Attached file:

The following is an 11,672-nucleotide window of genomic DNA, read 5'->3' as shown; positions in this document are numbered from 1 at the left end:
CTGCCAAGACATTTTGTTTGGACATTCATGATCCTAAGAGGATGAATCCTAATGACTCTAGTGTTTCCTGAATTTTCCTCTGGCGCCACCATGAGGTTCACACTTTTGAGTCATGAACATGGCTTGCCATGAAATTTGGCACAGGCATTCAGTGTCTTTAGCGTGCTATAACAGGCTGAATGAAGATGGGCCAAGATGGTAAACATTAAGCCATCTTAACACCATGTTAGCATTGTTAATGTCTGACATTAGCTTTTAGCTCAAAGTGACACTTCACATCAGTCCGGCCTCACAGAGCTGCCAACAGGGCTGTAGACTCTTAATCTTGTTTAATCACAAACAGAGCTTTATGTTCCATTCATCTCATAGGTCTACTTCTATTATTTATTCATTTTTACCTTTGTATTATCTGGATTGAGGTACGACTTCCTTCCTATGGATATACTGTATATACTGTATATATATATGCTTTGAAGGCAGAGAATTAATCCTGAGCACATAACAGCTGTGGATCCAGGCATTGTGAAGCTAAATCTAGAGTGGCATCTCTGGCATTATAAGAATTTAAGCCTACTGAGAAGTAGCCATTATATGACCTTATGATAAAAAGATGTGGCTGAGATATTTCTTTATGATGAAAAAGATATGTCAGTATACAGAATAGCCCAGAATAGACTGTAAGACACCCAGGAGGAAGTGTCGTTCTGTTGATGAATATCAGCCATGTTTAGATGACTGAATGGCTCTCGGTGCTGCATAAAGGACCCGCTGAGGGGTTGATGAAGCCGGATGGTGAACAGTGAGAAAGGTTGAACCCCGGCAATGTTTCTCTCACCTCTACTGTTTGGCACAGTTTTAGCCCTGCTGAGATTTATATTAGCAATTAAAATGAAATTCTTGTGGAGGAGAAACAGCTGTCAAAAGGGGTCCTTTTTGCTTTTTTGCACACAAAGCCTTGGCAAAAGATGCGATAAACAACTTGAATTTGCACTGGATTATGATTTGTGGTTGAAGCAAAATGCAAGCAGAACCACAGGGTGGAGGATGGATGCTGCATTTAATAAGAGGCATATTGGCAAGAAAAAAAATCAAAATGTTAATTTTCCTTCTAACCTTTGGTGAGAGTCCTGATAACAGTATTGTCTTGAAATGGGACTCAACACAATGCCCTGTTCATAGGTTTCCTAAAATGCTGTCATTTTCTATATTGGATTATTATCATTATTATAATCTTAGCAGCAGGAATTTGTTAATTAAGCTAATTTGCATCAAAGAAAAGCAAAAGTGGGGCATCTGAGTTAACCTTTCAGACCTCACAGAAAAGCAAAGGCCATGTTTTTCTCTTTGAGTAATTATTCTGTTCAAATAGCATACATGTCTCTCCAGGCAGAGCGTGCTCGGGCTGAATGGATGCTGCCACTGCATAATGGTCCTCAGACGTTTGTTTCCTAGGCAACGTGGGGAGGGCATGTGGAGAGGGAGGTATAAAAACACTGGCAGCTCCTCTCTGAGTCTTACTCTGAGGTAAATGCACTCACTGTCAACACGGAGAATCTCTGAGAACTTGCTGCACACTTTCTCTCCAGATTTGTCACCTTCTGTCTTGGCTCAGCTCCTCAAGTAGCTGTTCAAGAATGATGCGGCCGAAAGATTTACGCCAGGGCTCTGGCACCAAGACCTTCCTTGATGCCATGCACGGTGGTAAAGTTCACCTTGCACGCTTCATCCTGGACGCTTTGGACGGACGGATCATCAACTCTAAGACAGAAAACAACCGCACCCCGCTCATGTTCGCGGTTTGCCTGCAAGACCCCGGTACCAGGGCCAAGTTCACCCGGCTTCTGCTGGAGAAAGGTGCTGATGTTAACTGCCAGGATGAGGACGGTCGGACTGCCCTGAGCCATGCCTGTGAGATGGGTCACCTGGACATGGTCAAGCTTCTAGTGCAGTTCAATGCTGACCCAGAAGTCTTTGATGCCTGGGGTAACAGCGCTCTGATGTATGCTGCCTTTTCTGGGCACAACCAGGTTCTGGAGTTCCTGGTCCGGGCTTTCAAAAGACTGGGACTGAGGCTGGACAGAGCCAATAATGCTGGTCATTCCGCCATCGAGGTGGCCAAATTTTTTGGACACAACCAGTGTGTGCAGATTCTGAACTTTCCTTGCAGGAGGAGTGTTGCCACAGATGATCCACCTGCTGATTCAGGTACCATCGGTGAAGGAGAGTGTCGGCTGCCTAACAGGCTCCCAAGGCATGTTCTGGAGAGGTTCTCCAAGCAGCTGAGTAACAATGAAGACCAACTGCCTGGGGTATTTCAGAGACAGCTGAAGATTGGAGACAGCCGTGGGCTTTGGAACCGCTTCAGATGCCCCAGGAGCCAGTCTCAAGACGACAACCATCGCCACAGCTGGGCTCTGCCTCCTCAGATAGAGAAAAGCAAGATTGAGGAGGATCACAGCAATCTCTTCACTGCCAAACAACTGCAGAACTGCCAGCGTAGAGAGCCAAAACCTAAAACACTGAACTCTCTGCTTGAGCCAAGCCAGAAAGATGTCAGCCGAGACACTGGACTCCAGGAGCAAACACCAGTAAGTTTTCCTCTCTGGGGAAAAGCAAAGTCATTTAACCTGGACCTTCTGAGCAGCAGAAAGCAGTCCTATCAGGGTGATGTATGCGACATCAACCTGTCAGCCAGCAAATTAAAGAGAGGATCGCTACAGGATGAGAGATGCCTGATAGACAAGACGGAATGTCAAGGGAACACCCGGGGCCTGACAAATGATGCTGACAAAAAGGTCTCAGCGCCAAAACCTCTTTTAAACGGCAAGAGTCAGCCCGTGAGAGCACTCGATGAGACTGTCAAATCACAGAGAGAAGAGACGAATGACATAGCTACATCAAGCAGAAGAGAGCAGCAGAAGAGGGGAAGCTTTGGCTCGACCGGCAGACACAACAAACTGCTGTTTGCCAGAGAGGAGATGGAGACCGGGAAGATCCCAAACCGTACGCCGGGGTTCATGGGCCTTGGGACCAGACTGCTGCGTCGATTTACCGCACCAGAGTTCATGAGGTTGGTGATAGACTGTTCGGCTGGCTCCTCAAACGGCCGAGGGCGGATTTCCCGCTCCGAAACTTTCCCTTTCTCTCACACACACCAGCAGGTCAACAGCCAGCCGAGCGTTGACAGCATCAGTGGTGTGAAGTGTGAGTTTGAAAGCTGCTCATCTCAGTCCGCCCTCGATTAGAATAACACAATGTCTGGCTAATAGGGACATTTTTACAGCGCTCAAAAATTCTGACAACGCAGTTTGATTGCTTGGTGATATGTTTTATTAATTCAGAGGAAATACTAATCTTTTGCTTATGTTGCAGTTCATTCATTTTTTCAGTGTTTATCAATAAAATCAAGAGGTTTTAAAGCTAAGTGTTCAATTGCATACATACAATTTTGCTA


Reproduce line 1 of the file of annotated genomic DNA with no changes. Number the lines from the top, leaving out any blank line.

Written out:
The following is an 11,672-nucleotide window of genomic DNA, read 5'->3' as shown; positions in this document are numbered from 1 at the left end: